Date of Award

2003

Document Type

Dissertation

Degree Name

Doctor of Philosophy

School

School of Education

Program

Counseling Psychology, Ph.D.

First Advisor

Frederick A. Kosinski, Jr.

Second Advisor

Jimmy Kijai

Third Advisor

Larry Burton

Abstract

Purpose of the Study. This study sought: (a) to identify stakeholders' perceptions of the existing guidance program in Jamaican schools and (b) to identify aspects of the Comprehensive Guidance Counseling Program (CGCP) that are desired by stakeholders in order to observe if there were any significant gaps between the perceived current and desired status of guidance in Jamaican schools.

Method. This was a self-report, descriptive survey study that involved 420 subjects (151 students, 130 teachers, 44 counselors, 37 principals, and 58 parents) from 54 schools (18 primary, 18 All-Age/Junior High, and 18 Secondary) across the three counties of Jamaica.

Results. Results indicated that Jamaican school-age children are faced with real challenges that are impacting their academic, career, and personal/social development. The major issues identified by stakeholders as having the greatest negative impact on students' success included: death of someone close, fear of contracting STIs, HIV/AIDS, thoughts, of problems at home, fear of failing at school, and thoughts of being raped or sexually abused. Additionally, the Wilcoxon Signed Rank Test results showed significant differences between the perceived current and the desired status of guidance in Jamaican schools, and that stakeholders desire to have all essential elements of aCGCP implemented in Jamaican schools.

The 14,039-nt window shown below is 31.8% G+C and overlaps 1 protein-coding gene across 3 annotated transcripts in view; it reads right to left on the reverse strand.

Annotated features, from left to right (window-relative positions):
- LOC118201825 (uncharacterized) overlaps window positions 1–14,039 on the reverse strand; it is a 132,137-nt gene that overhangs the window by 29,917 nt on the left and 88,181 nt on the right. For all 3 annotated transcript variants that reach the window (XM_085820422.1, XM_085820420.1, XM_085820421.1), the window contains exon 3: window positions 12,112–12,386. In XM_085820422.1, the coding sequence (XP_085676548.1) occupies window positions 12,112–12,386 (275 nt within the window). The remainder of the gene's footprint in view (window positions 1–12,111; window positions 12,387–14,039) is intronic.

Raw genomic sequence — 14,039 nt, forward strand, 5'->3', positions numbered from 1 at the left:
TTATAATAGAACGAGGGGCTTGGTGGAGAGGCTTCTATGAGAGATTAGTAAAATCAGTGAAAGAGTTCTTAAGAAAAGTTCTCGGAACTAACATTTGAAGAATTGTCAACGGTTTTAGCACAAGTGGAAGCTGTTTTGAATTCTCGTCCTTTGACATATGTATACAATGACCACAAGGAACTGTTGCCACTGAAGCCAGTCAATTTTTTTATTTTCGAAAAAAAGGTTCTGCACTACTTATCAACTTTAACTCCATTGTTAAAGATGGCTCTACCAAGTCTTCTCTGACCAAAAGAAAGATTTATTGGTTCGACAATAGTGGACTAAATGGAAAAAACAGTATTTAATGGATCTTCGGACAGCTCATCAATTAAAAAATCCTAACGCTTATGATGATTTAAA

Conclusion. Results of this study led to the following conclusions. Jamaican school-age children are faced with real challenges that are impacting their academic, career, and personal/social development. Stakeholders perceived the existing guidance program in Jamaican schools as lacking essential elements of a CGCP. There are significant gaps between the perceived current and desired status for all essential elements of a CGCP, therefore stakeholders desire to have a CGCP implemented in Jamaican schools. Consequently, stakeholders and policy makers need to clearly understand that school counselors will be better able to help solve current problems that plague our schools if they are given roles that permit them to deliver comprehensive counseling and guidance program services effectively.

Subject Area

Educational counseling--Jamaica, Student counselors--Jamaica

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